There it turned out harder than you might think. Now I was a visiting academic at an Ivy League university. In its turn it employed a short, round, jolly accountant, this time a Korean-American, to oversee the tax affairs of the many foreigners it was able to attract into its hallowed halls, to its great pleasure and satisfaction. His personal pride and joy was to ensure that none of us honoured guests of his hospitable institution would feel oppressed by the US Inland Revenue. A notoriously tyrannical outfit, every year it sends forth to taxpayers a huge, detailed form, many pages long, on which they make any error at their peril. I gladly entrusted my form to the Korean, and three weeks later was called back in to sign it. At the bottom right-hand corner of the last page stood my tax liability: $0.00. A smile of Buddhist beatitude beamed over me as I scribbled my name.

My nest-egg remained intact, then, and was finally invested in my own country. When at length I did return to Scotland it was sunk not into the frivolous foibles of the super-rich but into good bourgeois bricks and mortar, or rather into Craigleith sandstone and Ballachulish slates, in which form it will one day pass to my heirs. I remain, of course, very small fry compared to those whose names adorn the Paradise Papers. Even so, in my wandering years I joined them as a tiny cog in the gigantic mechanisms of an ever more global economy, dwarfing every national economy. I don’t believe participants in it think much about tax: it just all gets done for you, with hardly an act of will by yourself. This is how things will go on for the rest of the 21st century.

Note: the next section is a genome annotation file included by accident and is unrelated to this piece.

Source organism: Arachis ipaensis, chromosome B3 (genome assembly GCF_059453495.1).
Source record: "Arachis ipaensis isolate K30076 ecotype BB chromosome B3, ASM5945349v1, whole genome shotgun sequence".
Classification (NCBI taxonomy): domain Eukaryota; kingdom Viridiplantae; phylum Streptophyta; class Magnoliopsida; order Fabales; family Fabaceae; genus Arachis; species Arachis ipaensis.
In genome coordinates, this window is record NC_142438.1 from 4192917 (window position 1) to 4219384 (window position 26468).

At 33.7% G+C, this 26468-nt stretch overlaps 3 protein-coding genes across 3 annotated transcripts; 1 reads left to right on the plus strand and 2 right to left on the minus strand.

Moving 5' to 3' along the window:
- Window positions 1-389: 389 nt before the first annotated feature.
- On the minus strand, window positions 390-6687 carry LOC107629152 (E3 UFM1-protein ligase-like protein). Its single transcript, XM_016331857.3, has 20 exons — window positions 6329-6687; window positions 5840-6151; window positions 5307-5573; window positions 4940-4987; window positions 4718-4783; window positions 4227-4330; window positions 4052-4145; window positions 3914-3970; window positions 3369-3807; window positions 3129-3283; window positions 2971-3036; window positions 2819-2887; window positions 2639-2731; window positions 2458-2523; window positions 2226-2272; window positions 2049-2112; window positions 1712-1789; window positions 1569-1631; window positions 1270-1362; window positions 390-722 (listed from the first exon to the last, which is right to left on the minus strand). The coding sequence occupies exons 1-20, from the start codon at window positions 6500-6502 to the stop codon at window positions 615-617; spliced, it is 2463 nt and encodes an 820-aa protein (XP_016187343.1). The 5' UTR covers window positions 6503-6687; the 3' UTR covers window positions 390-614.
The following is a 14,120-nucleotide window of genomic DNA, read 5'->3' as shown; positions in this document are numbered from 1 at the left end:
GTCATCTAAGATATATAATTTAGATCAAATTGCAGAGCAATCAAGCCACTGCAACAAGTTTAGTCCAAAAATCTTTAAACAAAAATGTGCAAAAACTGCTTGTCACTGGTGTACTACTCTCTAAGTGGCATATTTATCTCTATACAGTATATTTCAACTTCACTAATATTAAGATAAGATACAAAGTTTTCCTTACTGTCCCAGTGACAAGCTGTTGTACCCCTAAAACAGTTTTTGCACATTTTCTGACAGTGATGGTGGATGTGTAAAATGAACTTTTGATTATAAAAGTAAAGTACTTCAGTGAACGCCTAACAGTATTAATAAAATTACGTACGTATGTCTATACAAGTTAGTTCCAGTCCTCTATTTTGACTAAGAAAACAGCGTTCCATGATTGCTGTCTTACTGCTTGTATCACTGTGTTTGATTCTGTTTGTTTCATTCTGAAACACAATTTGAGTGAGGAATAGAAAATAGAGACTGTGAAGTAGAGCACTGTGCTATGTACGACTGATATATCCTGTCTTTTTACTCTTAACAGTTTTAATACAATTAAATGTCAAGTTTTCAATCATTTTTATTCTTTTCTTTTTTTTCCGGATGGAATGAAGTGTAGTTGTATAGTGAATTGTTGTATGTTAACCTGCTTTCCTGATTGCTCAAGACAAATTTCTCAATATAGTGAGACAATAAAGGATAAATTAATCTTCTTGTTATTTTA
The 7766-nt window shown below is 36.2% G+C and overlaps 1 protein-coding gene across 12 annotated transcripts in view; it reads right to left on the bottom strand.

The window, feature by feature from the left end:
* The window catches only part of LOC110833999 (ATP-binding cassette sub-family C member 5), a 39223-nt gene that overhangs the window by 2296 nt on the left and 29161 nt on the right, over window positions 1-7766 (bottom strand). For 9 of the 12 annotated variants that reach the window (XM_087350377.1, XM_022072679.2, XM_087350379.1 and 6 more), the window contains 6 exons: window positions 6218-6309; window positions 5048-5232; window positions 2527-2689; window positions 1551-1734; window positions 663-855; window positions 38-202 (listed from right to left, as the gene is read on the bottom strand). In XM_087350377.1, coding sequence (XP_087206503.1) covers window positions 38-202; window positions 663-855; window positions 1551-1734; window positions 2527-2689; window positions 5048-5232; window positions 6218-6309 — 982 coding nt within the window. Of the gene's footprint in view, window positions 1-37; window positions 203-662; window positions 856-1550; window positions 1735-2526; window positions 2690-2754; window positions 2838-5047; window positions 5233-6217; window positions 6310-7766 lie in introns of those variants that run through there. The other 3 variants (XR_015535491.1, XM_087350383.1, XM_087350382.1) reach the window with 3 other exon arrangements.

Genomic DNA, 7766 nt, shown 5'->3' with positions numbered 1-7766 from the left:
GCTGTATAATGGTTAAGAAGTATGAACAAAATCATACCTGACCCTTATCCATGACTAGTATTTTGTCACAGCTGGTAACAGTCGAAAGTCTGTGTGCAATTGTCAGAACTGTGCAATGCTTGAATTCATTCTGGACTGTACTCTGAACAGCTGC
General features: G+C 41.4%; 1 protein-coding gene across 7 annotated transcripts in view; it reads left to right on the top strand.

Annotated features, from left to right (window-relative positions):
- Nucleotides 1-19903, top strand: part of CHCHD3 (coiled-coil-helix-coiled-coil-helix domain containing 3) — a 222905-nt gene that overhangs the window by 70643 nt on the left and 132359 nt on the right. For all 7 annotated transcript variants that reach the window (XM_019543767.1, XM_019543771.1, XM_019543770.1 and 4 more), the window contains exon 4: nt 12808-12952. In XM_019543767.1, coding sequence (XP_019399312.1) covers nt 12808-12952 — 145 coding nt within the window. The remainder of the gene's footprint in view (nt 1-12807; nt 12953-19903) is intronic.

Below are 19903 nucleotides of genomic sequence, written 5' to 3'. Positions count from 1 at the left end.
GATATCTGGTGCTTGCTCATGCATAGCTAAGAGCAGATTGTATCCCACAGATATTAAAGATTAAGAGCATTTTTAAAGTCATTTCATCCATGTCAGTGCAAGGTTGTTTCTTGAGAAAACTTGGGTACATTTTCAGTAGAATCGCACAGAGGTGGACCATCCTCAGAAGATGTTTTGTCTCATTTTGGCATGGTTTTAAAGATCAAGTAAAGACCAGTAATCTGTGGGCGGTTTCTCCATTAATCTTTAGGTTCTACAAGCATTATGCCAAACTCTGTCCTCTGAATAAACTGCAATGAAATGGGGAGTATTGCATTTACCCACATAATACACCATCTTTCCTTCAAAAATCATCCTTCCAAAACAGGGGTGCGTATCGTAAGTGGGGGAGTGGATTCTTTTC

Yet the accompanying international tax systems are still largely based on the primitive premise that goods will be made in one country and exported to another, so that borders enclose the convenient place to tax them. Nowadays, on the contrary, the components of an end-product may be designed, manufactured and assembled in several countries before being sold in a different market altogether. Patterns of employment follow, and increasingly the vital workers switch about on these long supply chains. Some industries are already served by a truly global labour force: in Scotland we see it in North Sea oil. Yet most of our governments, including the Scottish Government, continue to act as if production carries on inside national units, with a clearly definable locus for the creation of value and so for taxation. Nicola Sturgeon was working on just this assumption in her speech last week to a meeting of the British-Irish Council in Jersey, calling in this home of offshore bank accounts for international tax transparency. She will whistle for it.